Have games that you don’t play anymore? Why not sell your video games?
It’s insanely easy to sell your video games nowadays. I don’t think it has been any easier than now. With new releases often being priced as high as £59.99, many look to buy games 2nd hand. Who can blame them? Continue reading to find out where to sell your video games.
Game store trade-ins
Trading in at your local game store is the most convenient option you’ll find on this list. It is however the lowest paying option 9 times out of 10. Consider them the sharks of game selling. Gamestop is notorious for bad trade-in prices, you can read about consumer experiences here.
When trading in for store credit or towards another game most companies will pay a little better as they’re getting repeat business. When trading in at these stores, go in expecting a low price and don’t get offended. If the price offered doesn’t work for you, leave and use any of the following methods.
Check online beforehand as most mainstream game stores offer trade-in prices online.
Scan & Sell Apps
There’s a bunch of mobile apps that allow you to scan your games and they’ll offer a price. A lot of these are low paying, just like trade-in stores.
However if you have a lot of games from an old console that aren’t selling elsewhere, these apps can be very helpful.
Unfortunately, I’m not aware of any American ones. Both Music Magpie and WeBuyGames are UK based. I’ve used both and they offer a great service. As far as I can remember, they give you a free postage label to print off. It’s 100% free to sell with both of these companies.
Local Classified Ad apps & websites
An unbelievable amount of options in this field. You can go with Craigslist, Gumtree, OLX and more. Post listings from your PC or Mobile and sell to people around you.
Obviously if you’re in a small town in the middle of nowhere, the buyers and listings on these sites and apps will be limited. However if you’re in a big city, you can have a field day on these sites.
Just be careful when dealing on such apps and websites. There is a handful of illegitimate sellers that are trying to make a quick buck from flashed games, broken games and other scams. As good as these sites are, the good can also come with the bad.
That being said, I would definitely stay away from buying consoles. Losing £150 or so because you bought a second hand console would be rough, if it breaks or is already broken, there’s no security.
I have sold many different things on these sites, you don’t need to stick to just video games.
Garage Sales, Car boot sales, Fairs & Markets
All of these are pretty self explanatory. If there’s a car boot sale, Market or a Fair to help fund-raise for something there’s almost always going to be an opportunity to hire a plot to set up shop. Keep an eye out for event advertisements in newspapers, leaflets and even on social media.
While you’ll have to take time out of your day off to attend and sell your stuff there, it’s fun and you’ll even be able to get a reasonable price for the worst of games. You will get a handful of people that try to haggle with you on what’s already a good offer but that’s to be expected.
On the other hand you’ll also have kids that have wanted said game for a while and are now super excited to get it. There’s something quite satisfying about seeing a person happy with their purchase while you’re also benefiting from the sale. It’s a win/win situation.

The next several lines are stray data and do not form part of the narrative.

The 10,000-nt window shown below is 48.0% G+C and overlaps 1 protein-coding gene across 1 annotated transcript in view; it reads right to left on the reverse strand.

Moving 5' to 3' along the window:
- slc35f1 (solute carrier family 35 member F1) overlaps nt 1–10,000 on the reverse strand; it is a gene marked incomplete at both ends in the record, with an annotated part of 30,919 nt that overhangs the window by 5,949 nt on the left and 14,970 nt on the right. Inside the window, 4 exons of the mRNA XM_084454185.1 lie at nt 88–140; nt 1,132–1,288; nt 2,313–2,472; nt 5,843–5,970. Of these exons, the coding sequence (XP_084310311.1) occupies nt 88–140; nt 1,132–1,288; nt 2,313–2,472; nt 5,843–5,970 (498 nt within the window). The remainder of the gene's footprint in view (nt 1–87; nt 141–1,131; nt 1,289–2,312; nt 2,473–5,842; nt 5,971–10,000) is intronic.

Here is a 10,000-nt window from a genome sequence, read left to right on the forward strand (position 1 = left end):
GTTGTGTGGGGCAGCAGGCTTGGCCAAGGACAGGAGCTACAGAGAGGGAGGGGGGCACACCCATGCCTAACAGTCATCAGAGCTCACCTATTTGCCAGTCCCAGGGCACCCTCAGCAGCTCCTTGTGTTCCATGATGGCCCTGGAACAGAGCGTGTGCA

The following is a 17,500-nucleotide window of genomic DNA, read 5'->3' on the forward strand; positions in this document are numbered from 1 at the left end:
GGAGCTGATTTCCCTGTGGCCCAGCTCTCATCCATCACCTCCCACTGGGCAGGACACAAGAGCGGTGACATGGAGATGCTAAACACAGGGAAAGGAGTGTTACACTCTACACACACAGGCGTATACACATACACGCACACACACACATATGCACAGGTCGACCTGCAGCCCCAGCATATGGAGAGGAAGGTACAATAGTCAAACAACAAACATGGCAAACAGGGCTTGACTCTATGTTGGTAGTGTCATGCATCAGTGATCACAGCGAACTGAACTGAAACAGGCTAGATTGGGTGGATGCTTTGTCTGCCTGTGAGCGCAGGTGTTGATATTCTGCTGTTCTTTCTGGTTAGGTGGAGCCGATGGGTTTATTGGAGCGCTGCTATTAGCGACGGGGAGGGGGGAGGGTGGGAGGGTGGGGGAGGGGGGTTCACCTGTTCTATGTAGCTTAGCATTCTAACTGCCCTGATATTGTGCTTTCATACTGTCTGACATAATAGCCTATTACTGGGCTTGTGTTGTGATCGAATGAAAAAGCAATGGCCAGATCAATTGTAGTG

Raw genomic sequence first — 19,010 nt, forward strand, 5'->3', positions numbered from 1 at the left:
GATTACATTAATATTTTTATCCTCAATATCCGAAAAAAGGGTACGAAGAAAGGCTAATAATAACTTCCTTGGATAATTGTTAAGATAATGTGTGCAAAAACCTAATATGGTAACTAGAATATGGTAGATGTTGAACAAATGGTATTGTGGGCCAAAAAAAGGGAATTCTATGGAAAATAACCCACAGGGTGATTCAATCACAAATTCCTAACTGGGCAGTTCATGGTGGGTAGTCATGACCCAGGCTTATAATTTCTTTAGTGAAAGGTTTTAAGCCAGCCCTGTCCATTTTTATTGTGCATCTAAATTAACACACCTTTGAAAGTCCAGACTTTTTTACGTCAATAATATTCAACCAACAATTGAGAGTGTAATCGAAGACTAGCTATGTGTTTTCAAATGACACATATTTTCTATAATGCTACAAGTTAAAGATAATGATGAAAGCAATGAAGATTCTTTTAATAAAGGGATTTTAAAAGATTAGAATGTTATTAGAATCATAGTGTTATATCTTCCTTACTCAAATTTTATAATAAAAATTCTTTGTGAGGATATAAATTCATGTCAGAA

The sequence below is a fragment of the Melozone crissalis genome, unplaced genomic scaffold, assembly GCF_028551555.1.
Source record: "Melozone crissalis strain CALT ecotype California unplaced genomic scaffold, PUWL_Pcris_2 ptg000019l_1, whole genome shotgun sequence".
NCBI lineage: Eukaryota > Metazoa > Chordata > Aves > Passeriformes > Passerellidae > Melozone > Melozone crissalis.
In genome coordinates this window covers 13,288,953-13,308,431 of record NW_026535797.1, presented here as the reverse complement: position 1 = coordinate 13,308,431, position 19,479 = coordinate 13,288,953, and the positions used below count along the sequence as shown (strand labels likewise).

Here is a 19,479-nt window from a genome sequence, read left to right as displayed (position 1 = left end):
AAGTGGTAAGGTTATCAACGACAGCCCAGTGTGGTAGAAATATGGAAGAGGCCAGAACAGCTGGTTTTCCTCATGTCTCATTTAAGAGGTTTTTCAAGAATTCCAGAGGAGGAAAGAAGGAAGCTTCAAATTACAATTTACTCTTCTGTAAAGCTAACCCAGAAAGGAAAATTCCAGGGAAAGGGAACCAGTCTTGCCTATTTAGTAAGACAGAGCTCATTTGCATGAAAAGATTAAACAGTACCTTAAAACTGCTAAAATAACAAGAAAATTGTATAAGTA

Similar to listing sites, Facebook groups allow you to make your own classified ads that will show up in group members feeds.
Like many of the other options, the more populated the Town or City you live in, the more chance you have of a sale or bargain. My Town is somewhat small but there’s some very active groups which if you list an item for a reasonable price, you’ll have absolutely no problem selling.
The same rules apply here, I’d stay away from buying anything too expensive such as a console. Always make sure that the items sold are 100% legitimate.
You can meet up in public to do the swaps but a lot of people are willing to come to your house and pick it up or vice versa. When selling in these groups, it’s not too uncommon for people to buy more than 1 item off of you. Heck, some even add you and ask you to notify them of sales that you just listed so they can be first on the deal.
Ebay used to come with a bunch of nightmare stories, still does to an extent. I believe people would be more prone to scamming on Ebay because they don’t recognise sellers as people, where as when you have to meet to do the switch, everything changes.
Selling on Ebay already seems like a lot of effort right? I guess it is. Although 9/10 times you’re going to get the best price selling your game on Ebay.
Have a lot of games to sell? Dedicate a day or weekend to selling these. Take high quality photos and set to work on creating auctions. While it may seem like a slog, you’ll be grateful for the extra money.
There’s a lot of different factors to consider when selling video games. Selling straight to vendors will result in taking a hit on the money front but is convenient. When you sell to apps, you’ll have to post it to the company and they may not accept some games. Garage Sales, Car boots and Markets mean that you have to stand at your stall and sell all day. As you may already know, selling online comes with many risks.
I suggest trying out every method mentioned above, find what one suits you best.
If you made money from selling your video games in the past, what did you buy with the money? Comment below!